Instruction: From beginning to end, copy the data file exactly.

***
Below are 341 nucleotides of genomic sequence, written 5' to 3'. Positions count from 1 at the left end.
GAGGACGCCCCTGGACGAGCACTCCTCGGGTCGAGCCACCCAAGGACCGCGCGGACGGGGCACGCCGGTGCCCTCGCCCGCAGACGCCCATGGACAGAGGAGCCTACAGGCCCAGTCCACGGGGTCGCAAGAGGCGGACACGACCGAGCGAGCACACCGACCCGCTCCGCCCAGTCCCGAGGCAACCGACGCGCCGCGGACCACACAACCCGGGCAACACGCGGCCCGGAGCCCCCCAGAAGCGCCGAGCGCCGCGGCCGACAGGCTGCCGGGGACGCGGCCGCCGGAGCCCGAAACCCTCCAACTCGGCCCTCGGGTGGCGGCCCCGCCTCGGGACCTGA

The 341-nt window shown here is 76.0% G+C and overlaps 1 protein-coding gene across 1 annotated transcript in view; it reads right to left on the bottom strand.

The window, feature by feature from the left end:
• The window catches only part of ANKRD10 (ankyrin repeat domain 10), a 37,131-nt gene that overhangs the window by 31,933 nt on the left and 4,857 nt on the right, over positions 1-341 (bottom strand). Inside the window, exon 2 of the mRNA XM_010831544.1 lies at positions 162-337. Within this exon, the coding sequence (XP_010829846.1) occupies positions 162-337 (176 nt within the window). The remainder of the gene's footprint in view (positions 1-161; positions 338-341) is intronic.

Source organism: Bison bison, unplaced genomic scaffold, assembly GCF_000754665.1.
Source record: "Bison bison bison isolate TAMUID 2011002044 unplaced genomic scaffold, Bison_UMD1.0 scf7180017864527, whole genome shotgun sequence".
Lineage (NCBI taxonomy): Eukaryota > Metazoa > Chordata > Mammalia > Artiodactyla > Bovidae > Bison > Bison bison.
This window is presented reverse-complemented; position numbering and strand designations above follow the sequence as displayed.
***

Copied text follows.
Below are 341 nucleotides of genomic sequence, written 5' to 3'. Positions count from 1 at the left end.
GAGGACGCCCCTGGACGAGCACTCCTCGGGTCGAGCCACCCAAGGACCGCGCGGACGGGGCACGCCGGTGCCCTCGCCCGCAGACGCCCATGGACAGAGGAGCCTACAGGCCCAGTCCACGGGGTCGCAAGAGGCGGACACGACCGAGCGAGCACACCGACCCGCTCCGCCCAGTCCCGAGGCAACCGACGCGCCGCGGACCACACAACCCGGGCAACACGCGGCCCGGAGCCCCCCAGAAGCGCCGAGCGCCGCGGCCGACAGGCTGCCGGGGACGCGGCCGCCGGAGCCCGAAACCCTCCAACTCGGCCCTCGGGTGGCGGCCCCGCCTCGGGACCTGA

The 341-nt window shown here is 76.0% G+C and overlaps 1 protein-coding gene across 1 annotated transcript in view; it reads right to left on the bottom strand.

The window, feature by feature from the left end:
• The window catches only part of ANKRD10 (ankyrin repeat domain 10), a 37,131-nt gene that overhangs the window by 31,933 nt on the left and 4,857 nt on the right, over positions 1-341 (bottom strand). Inside the window, exon 2 of the mRNA XM_010831544.1 lies at positions 162-337. Within this exon, the coding sequence (XP_010829846.1) occupies positions 162-337 (176 nt within the window). The remainder of the gene's footprint in view (positions 1-161; positions 338-341) is intronic.

Source organism: Bison bison, unplaced genomic scaffold, assembly GCF_000754665.1.
Source record: "Bison bison bison isolate TAMUID 2011002044 unplaced genomic scaffold, Bison_UMD1.0 scf7180017864527, whole genome shotgun sequence".
Lineage (NCBI taxonomy): Eukaryota > Metazoa > Chordata > Mammalia > Artiodactyla > Bovidae > Bison > Bison bison.
This window is presented reverse-complemented; position numbering and strand designations above follow the sequence as displayed.